Query latency increase in fdb-java library version 6.1.8 onwards

We recently upgraded our fdb-java library version from 5.2.8 to 6.2.22 and observed that latency for some of our queries increased by ~18%. FDB client and server version used are 6.2.20 and the only change is fdb-java library version. So we tried out different fdb-java versions (available on maven) and found that this increase started occurring from fdb-java version 6.1.8 onwards. Looking at fdb-java library code, it looks like there were quite some changes between 6.0.18 (the latest version where we don’t latency increase) and 6.1.8. Below is our query latency data for different versions of fdb-java library. Would appreciate any help with addressing this problem.

FDB client and server version: 6.2.20

FoundationDB CLI 6.2 (v6.2.20)
source version 77b5171e81754f2fda8869703d662e59d85b7f23
protocol fdb00b062010001

Query latencies for different versions of fdb-java library:

FDB Java Lib version Query latency average % difference from baseline Query latency range
6.2.22 +18% ~19-21 seconds
6.2.10 +18% ~19-21 seconds
6.1.9 +18% ~19-21 seconds
6.1.8 +18% ~19-21 seconds
6.0.18 0 % ~16-17 seconds
6.0.15 0% ~16-17 seconds
5.2.8 (baseline) 0% ~16-17 seconds

What does your query look like inside the block being timed?

Below is a snippet of code that shows the FDB queries in the timed block. It involves multiple queries to FDB. First, a range query is issued FDB and for each of the rows returned in the first query we issue another range query (which typically yields only 1 row). So, its n+1 range queries to FDB. We do batch the queries using a BatchReader in our open source library.

// first query to fetch metadata
Iterator<KeyValue> metadata = db.getBatchReader().getRangeAsync(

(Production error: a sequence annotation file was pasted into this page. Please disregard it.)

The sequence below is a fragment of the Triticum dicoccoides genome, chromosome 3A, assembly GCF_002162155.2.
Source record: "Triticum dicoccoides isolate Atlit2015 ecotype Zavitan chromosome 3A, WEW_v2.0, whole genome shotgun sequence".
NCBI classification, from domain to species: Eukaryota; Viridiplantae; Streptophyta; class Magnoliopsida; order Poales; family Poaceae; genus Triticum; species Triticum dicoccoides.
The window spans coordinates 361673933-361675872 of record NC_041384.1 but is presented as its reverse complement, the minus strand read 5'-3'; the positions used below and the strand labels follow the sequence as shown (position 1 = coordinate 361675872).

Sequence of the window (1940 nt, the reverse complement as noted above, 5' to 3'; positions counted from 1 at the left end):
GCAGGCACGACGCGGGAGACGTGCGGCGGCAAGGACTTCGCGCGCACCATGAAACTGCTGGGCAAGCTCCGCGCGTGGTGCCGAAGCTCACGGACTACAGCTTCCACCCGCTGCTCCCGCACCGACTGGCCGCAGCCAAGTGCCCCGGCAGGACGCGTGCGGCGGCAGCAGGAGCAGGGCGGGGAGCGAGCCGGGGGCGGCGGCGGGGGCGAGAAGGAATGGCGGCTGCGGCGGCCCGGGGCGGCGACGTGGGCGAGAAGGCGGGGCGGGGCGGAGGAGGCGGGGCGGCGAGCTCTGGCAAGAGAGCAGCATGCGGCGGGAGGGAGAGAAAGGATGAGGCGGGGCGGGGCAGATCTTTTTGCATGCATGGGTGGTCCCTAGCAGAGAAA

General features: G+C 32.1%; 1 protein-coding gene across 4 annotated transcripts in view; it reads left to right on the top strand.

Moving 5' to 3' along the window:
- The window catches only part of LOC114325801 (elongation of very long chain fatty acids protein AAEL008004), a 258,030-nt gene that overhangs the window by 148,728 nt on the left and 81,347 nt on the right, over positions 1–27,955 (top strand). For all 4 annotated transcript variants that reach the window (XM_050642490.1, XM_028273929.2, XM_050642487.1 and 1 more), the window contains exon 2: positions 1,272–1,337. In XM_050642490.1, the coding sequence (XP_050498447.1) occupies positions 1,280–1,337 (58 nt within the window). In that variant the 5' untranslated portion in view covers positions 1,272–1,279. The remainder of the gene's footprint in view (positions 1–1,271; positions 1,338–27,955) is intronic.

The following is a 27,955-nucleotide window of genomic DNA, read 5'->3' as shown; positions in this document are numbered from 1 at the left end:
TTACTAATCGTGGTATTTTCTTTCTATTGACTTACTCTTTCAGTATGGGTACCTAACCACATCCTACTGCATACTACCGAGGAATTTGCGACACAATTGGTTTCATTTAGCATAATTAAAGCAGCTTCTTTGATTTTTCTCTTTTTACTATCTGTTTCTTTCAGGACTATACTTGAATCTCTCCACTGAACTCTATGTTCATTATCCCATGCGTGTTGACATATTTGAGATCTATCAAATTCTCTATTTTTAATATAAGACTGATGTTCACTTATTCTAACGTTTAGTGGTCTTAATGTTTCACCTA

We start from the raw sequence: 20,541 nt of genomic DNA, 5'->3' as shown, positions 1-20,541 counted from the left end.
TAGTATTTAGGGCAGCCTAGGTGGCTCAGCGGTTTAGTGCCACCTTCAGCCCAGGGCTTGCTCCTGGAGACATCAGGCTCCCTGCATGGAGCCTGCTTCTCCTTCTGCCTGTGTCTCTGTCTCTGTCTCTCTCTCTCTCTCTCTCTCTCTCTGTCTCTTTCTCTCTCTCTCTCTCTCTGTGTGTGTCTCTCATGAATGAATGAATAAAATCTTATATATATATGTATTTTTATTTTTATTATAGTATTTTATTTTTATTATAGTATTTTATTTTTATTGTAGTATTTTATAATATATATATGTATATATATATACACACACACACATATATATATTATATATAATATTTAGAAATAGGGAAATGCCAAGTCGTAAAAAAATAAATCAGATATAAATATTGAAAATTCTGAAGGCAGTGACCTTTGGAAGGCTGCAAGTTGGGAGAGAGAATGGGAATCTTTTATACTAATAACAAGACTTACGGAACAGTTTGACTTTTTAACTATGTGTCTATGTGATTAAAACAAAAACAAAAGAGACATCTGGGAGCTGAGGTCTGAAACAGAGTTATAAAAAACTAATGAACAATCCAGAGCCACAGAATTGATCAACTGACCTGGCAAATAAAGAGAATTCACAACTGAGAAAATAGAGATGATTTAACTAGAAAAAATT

(F<ReadTransaction, AsyncIterable<KeyValue>>) input ->
              input.getRange(startRange, endRange, 1000, false, StreamingMode.WANT_ALL)).get(1, TimeUnit.MINUTES);

// queries for each entry in metadata
Iterator<CompletableFuture<List<KeyValye>>> records = transform(metadata,
        metadataRow -> {
          byte[] rowKey = extractRowKey(metadataRow)
          return db.getBatchReader().
              getRangeAsync((F<ReadTransaction, AsyncIterable<KeyValue>>)
                  input -> input.getRange(Range.startsWith(rowKey)));

Does this code involve the tuple layer or creating Database objects in Java? There were some substantive changes to both of these so ruling either or both out could make this easier.

No new objects for com.apple.foundationdb.Database class are created in this code. We reuse an instance that is already created at the startup but new Transaction objects are created.

Can you clarify what you mean by tuple layer? As part of the timed code, rows are decoded using calls like Tuples.getLong() and Tuples.getBytes() but this Tuples class is within our code and not from fdb-java library. So this did not change between different version of bindings used.

I was referring to the FDB Tuple layer in the bindings that helps with packing and unpacking tuples into byte strings suitable for keys and values. It sounds like you aren’t using it.